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Skinless – Savagery Award winner

by Alexis Lareine at 22 June 2018, 12:22 PM

Death metal veterans SKINLESS have had quite the extensive career, spanning about half a century. Their first release came in 1994, a demo, but their first full-length wasn’t released until 1998 with the independently-released, highly praised “Progression Towards Evil”. They remained consistently active until 2006 – their next release wasn’t until 2015 with “Only the Ruthless Remain”. They’re known for their intense live performances, as well as satirizing elements of death metal.

The title track is full of classic brutal energy, with simple but catchy riffs, and these lower-range vocals that are pure intensity. The drums feel very low in the mix at times, and I wish they were more discernable because there are some interesting things going on there, particularly with the fills. The style is very old-school, and it has this subtle, primal energy to it. SKINLESS is definitely one of those bands that would be perfectly in their element in a live setting: this is music to beat the shit out of your friends in the pit to.

“Siege Engine” continues the standard yet catchy, brutal as hell feel. This is perfect for fans of old-school death metal. There’s some nice variation in the vocals, switching between near-guttural lows and classic raspy high screams. These songs seem to go from one catchy, hard-hitting riff to the next. There are even some surprise lead guitar lines, and the guitar tones are spot-on: nice and crunchy but still discernable, and the lead guitar tone sits beautifully on top of everything else. The double-kicks are super solid as well – very tight.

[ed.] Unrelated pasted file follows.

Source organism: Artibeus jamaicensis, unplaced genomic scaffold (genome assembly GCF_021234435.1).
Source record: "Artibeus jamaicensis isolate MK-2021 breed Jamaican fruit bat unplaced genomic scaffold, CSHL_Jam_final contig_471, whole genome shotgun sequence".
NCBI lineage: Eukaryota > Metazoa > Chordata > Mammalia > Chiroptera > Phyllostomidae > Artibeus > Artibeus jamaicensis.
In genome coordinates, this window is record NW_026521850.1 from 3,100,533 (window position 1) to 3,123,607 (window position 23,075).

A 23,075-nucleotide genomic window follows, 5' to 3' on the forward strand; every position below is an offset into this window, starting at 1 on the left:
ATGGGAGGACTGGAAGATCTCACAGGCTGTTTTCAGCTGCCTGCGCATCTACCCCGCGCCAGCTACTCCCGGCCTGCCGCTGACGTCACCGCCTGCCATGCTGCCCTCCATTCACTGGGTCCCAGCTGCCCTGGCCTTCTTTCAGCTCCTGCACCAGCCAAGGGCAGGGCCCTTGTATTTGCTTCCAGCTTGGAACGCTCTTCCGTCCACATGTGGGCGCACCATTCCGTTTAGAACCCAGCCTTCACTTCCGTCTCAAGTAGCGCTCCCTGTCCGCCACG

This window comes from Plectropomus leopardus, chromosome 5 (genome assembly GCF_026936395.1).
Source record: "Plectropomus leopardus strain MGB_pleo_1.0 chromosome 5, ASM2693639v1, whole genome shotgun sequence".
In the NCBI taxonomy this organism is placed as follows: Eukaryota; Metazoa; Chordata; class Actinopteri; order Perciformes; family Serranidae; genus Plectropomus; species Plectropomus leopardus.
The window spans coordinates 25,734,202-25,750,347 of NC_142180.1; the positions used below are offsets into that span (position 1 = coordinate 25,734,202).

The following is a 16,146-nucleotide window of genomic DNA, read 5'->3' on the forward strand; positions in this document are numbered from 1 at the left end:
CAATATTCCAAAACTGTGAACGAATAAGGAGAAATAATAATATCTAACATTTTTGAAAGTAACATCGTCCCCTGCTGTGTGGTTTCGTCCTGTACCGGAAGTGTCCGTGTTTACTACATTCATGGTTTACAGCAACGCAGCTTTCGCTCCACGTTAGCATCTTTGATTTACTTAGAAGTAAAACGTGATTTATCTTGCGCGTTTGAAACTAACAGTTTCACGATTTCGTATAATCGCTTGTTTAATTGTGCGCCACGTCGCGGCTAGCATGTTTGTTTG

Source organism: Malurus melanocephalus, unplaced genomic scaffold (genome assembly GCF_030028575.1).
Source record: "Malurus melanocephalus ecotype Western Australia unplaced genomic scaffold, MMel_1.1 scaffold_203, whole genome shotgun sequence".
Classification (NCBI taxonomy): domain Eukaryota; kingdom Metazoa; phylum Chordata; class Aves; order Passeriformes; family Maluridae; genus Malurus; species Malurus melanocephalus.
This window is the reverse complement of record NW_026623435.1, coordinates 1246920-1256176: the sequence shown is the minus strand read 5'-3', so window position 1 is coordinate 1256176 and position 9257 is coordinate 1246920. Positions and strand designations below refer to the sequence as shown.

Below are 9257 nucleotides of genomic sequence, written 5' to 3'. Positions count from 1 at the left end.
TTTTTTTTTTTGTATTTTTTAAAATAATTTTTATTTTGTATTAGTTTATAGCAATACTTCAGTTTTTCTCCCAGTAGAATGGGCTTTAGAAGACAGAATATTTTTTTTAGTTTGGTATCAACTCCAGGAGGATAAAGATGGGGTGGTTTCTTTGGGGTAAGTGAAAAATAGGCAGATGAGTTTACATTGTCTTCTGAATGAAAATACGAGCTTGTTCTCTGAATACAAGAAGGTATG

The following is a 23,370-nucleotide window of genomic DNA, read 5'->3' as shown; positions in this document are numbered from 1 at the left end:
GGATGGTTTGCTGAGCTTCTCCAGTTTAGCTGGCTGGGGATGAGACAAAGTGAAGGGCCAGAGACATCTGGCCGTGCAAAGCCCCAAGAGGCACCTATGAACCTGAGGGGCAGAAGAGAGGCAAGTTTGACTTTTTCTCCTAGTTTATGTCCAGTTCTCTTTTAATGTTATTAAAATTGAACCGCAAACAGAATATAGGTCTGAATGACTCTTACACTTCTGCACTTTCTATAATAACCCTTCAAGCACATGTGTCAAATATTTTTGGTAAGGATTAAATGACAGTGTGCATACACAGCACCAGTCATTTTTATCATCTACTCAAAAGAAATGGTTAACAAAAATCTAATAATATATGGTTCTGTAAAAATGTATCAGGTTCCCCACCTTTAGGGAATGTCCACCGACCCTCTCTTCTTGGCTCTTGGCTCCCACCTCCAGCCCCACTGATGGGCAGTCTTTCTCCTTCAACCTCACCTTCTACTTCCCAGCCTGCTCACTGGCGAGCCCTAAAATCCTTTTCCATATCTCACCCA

After half a minute of ominous, atmospheric noise, “Skull Session” just smashes your face in with the simply brutal riffage combined with these evil, guttural vocals on top. SKINLESS have really perfected the art of old-school death metal – nothing super innovative is happening, but they’ve taken all of these elements – simple, chunky, catchy as hell riffs, these disgusting (in a completely positive way) vocals; and the straightforward, super tight drum patterns that keep the song progressing – and they’ve meshed these elements into what I can confidently say after only three songs is my favorite release of the year so far.

“Reversal of Fortune” opens with an unexpected acoustic intro, and it’s a pleasantly surprising change-up from the rest of the album. Distorted guitars eventually drop, and the two-minute instrumental is overall very groovy. I tend to find a lot of instrumentals unnecessary to the overall feel of the album, but this one, particularly in the way it builds and progresses all the way to the last second, really contributes to the tone of the album. I like that it almost feels like it could be an intro to a METALLICA song – it’s that melodic.